Now the city of Swansea itself is by no means the worst place in the UK for such infrastructure (North Wales doesn't even have a motorway at all, which is frankly shameful), but what we need to be asking ourselves is why businesses would relocated parts of their operation to Swansea from London, or choose Swansea instead of London and its immediate neighbours? What are the push and pull factors in such decisions, and how can we begin to rebalance them? I'm going to suggest that infrastructure is a pretty big part of that picture - the ability to reliably get people and goods in and out, not just to London but also to the world - but it's not the only one (training and education for the workforce is another, but I'm not going to claim to know all the answers, of course).

Then we need to be asking the same questions about other towns in the region, and other regions. How do we create the circumstances for a more viable and sustainable distribution of economic activity and population around the UK (the whole of the UK). We need to do it not just for the benefit of 'the regions'; but for the benefit of London itself - it's important to realise that, and it's a point I think needs to be made again and again. Regional infrastructure funding is good for London. Regional policy that attracts economic activity and employment away from London is good for London, and good for the people of London. We need to understand that, and we need to think about issues like the proposed expansion at Heathrow in those terms.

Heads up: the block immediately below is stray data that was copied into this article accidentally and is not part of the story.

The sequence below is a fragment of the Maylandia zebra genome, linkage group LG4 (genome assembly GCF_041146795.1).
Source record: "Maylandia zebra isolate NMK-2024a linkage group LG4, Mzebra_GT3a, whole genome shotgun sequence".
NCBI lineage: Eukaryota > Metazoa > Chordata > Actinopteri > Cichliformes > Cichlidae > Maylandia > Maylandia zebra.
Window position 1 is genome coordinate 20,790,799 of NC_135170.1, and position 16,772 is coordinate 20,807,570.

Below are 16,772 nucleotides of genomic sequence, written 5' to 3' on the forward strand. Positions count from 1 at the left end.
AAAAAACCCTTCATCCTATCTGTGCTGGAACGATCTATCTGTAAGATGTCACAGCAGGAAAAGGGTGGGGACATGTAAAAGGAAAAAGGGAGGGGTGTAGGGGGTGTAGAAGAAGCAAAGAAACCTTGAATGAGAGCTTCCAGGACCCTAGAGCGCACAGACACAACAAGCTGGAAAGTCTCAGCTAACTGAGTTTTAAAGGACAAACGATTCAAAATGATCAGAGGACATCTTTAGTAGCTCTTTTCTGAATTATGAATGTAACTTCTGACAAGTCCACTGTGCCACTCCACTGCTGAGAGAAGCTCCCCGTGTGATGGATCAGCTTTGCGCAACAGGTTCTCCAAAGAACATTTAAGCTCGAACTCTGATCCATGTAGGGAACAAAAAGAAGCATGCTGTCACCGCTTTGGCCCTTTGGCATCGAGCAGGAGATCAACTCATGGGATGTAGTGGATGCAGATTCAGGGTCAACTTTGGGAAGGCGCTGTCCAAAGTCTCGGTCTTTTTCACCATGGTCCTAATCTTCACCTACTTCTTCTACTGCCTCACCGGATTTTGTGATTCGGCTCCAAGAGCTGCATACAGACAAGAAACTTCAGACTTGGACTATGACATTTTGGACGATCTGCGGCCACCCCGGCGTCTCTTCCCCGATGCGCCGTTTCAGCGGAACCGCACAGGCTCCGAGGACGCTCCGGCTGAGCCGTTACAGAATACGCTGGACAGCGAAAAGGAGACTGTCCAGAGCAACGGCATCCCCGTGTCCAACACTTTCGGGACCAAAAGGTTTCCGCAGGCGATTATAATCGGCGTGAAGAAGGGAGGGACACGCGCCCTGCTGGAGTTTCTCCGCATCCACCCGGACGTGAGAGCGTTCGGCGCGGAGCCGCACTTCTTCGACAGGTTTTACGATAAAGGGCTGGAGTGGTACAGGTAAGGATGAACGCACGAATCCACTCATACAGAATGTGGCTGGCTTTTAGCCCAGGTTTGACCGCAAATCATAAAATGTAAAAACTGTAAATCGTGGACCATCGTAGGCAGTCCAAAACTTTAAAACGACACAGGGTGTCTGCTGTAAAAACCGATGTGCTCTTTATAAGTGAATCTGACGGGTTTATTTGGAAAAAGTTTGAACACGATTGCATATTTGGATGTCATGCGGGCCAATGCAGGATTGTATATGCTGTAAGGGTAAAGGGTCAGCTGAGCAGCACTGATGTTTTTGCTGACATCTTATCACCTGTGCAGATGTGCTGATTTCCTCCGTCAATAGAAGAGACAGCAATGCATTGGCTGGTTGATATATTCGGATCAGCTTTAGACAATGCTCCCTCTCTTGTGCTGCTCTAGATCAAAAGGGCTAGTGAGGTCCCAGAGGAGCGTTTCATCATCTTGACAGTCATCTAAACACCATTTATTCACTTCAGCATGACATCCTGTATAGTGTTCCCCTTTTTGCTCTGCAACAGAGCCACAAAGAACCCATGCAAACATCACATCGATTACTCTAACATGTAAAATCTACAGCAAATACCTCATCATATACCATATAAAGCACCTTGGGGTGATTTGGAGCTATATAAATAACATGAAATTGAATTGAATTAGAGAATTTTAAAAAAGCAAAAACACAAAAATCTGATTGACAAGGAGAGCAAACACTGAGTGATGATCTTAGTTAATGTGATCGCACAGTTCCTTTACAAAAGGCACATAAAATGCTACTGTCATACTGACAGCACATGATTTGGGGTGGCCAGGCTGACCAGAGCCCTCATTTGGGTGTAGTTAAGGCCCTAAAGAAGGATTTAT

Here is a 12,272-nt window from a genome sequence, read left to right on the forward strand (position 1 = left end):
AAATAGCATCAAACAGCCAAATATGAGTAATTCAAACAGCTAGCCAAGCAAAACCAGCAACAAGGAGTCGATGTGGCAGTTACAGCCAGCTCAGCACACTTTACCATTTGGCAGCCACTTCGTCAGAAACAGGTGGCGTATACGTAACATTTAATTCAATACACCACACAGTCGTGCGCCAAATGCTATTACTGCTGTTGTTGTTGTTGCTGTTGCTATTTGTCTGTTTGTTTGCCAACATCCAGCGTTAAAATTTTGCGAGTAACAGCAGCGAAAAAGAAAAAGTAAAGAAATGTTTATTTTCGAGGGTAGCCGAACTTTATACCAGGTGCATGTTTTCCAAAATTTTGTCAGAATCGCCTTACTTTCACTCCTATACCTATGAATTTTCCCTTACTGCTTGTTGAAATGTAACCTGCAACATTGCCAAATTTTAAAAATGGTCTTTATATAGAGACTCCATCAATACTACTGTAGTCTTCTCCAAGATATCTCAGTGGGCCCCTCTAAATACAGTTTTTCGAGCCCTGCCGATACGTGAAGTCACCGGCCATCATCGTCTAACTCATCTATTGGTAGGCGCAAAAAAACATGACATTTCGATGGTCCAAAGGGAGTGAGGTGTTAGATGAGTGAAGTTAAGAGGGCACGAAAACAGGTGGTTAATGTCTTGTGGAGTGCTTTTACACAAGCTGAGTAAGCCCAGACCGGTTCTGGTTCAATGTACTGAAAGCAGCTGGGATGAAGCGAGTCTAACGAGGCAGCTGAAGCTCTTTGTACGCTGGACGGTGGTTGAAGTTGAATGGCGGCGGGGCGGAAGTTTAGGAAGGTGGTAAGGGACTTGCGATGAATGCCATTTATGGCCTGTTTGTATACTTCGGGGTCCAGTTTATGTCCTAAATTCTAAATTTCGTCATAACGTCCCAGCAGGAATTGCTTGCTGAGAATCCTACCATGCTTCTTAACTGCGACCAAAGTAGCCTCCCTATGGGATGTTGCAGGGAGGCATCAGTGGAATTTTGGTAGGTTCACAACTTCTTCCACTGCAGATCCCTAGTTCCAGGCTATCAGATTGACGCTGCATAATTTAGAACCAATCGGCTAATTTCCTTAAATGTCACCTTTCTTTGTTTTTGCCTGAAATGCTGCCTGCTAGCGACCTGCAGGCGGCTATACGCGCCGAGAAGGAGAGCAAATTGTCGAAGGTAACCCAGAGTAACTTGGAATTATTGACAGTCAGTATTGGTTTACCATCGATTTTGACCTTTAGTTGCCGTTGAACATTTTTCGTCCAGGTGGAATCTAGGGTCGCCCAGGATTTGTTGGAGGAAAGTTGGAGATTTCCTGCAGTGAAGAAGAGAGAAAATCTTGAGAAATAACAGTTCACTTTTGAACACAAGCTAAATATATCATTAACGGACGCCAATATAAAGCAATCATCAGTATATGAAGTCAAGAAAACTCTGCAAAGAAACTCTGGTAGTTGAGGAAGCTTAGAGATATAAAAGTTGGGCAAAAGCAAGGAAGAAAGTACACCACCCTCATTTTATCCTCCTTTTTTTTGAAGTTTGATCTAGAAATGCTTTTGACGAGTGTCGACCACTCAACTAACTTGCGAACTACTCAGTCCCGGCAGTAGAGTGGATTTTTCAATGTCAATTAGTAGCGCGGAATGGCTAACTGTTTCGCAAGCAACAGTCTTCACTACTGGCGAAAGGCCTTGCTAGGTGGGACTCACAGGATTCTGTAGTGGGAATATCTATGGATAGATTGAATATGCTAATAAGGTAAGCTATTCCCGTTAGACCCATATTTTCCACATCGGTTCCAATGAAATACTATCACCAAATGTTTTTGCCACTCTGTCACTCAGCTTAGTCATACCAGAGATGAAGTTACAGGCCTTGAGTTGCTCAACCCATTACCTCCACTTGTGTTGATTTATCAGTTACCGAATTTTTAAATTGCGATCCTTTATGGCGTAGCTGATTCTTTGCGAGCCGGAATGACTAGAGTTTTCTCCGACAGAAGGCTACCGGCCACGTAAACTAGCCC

At the moment the Heathrow debate, and the whole airport expansion debate, is being dominated by the idea that we need to expand airport capacity in the South East because the South East is where all the demand for it is. We need to think about the problem differently, and from the opposite angle, and realise that the real problem is actually that the demand itself is too centralised in the South East, and that that is unsustainable. Each bit of additional capacity we build there is only going to serve to increase that centralised demand in the long term, while reducing it elsewhere around the country (where we already have an issue of over-capacity and a lack of demand, which is only going to get worse if we don't address it).

And that is a problem with our traditional way of thinking. It isn't 'joined up' - it's all too often been seen as something of a 'battle' for funding between London (which 'needs' the investment because of the overpopulation) and 'the regions' (which supposedly doesn't need it so urgently, because it doesn't have the same problem of overpopulation). We need to look at it in a new way, and realise that the best thing for London is to invest in the regions, as it is the best thing for the regions too. Investing in new London infrastructure might alleviate pressure temporarily, but in the longer term it only serves to make the problem worse by reducing the impetus for people and things to think about going elsewhere.

The best way to solve the long term problem of demand exceeding infrastructure in London is to begin to gradually reduce that demand, and the best way to do that is to invest in the infrastructure that can begin to draw demand away from the London area. We should be working together on that - it's in everybody's long term interests, and especially in London's.

Monday, 31 October 2016

Politics is becoming little more than a game show.